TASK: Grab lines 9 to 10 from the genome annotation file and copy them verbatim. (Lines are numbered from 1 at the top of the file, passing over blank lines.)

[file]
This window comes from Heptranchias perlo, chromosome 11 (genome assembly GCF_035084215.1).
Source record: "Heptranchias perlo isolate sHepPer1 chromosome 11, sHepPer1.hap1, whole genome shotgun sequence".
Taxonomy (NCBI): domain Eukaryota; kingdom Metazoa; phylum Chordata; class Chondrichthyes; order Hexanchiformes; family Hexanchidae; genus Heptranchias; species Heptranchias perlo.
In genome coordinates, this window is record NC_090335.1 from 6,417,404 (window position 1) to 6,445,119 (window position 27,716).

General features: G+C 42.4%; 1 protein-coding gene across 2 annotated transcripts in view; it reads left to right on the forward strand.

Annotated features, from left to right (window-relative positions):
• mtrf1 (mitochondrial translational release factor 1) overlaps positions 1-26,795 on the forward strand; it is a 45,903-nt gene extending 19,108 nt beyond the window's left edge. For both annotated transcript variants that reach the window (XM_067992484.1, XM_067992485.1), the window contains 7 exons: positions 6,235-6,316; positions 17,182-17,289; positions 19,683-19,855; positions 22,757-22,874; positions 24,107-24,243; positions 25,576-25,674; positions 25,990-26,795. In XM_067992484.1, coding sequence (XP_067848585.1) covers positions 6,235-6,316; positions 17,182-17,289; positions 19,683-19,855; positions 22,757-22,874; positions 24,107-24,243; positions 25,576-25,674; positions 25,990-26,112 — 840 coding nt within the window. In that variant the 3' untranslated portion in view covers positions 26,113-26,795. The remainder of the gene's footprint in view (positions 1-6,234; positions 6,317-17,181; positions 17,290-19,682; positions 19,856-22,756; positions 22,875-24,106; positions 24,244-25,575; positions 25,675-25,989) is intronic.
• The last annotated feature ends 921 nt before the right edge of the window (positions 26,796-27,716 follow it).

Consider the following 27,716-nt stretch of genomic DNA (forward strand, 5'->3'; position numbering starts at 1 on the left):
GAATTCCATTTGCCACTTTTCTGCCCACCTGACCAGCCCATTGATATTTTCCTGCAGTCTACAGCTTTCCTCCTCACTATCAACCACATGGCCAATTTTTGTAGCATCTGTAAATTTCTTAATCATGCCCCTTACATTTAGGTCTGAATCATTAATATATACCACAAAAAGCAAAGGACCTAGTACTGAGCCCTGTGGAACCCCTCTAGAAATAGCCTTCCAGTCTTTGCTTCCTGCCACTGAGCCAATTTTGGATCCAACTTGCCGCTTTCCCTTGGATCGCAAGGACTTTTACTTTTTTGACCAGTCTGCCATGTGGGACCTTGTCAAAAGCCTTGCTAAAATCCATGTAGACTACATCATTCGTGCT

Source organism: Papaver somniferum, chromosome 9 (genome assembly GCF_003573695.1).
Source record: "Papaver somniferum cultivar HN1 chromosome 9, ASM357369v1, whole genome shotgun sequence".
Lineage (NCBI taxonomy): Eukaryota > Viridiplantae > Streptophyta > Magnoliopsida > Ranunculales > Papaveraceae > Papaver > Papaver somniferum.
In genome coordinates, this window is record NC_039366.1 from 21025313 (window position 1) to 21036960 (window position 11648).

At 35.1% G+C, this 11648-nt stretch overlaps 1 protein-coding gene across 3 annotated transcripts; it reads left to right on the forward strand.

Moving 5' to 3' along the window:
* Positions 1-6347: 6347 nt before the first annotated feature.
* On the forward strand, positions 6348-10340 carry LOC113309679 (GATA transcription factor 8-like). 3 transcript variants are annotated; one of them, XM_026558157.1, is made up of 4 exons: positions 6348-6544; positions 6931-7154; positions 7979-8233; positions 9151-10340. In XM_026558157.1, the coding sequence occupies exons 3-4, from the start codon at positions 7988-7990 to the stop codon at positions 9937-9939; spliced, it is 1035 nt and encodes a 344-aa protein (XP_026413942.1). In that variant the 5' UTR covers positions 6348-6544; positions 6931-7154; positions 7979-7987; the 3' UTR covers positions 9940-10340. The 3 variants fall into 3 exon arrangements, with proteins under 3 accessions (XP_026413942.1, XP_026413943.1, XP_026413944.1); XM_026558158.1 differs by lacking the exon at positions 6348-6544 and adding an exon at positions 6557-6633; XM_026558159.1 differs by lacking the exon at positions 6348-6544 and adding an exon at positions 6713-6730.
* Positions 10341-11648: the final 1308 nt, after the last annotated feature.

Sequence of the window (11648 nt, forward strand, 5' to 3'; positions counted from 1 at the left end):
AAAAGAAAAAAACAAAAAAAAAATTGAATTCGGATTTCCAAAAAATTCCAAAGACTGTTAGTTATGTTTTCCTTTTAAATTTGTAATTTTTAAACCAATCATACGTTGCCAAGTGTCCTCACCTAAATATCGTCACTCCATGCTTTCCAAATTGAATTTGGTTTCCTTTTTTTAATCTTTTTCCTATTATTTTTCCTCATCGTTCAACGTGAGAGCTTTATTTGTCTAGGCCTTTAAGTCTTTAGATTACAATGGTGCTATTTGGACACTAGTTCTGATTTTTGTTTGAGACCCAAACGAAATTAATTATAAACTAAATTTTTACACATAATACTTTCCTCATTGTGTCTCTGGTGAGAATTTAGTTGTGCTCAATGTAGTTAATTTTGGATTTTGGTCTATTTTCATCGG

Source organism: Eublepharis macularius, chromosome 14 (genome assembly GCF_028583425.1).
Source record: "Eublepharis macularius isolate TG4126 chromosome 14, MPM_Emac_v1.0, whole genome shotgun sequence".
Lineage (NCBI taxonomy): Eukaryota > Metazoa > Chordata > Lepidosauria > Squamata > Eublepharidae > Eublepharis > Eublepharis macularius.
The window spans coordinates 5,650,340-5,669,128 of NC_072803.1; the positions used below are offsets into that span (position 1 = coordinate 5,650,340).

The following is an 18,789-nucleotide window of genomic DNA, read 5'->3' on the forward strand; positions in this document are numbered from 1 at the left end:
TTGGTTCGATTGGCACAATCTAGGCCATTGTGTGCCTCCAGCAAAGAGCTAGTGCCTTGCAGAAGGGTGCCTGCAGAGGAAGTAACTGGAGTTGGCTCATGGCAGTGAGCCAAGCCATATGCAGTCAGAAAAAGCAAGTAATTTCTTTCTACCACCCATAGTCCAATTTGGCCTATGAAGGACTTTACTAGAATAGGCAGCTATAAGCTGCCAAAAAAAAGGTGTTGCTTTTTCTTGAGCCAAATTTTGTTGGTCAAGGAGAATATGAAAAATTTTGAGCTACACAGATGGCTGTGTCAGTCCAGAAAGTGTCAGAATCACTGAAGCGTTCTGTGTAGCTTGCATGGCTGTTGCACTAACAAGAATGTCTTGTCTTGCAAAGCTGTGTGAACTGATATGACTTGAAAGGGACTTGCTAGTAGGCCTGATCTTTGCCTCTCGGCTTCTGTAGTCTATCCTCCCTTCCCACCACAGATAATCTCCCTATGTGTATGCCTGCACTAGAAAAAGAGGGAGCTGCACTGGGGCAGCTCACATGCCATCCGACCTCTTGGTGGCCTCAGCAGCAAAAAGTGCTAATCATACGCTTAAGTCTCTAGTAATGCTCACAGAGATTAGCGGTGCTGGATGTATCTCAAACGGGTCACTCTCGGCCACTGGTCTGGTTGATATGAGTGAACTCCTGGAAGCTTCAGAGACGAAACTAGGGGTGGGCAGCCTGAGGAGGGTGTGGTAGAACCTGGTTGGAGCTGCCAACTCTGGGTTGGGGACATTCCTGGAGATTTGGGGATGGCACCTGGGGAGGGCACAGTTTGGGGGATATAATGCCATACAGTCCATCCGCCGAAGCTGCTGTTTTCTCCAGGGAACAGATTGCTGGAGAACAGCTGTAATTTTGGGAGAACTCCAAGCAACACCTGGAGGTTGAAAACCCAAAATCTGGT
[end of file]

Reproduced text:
Consider the following 27,716-nt stretch of genomic DNA (forward strand, 5'->3'; position numbering starts at 1 on the left):
GAATTCCATTTGCCACTTTTCTGCCCACCTGACCAGCCCATTGATATTTTCCTGCAGTCTACAGCTTTCCTCCTCACTATCAACCACATGGCCAATTTTTGTAGCATCTGTAAATTTCTTAATCATGCCCCTTACATTTAGGTCTGAATCATTAATATATACCACAAAAAGCAAAGGACCTAGTACTGAGCCCTGTGGAACCCCTCTAGAAATAGCCTTCCAGTCTTTGCTTCCTGCCACTGAGCCAATTTTGGATCCAACTTGCCGCTTTCCCTTGGATCGCAAGGACTTTTACTTTTTTGACCAGTCTGCCATGTGGGACCTTGTCAAAAGCCTTGCTAAAATCCATGTAGACTACATCATTCGTGCT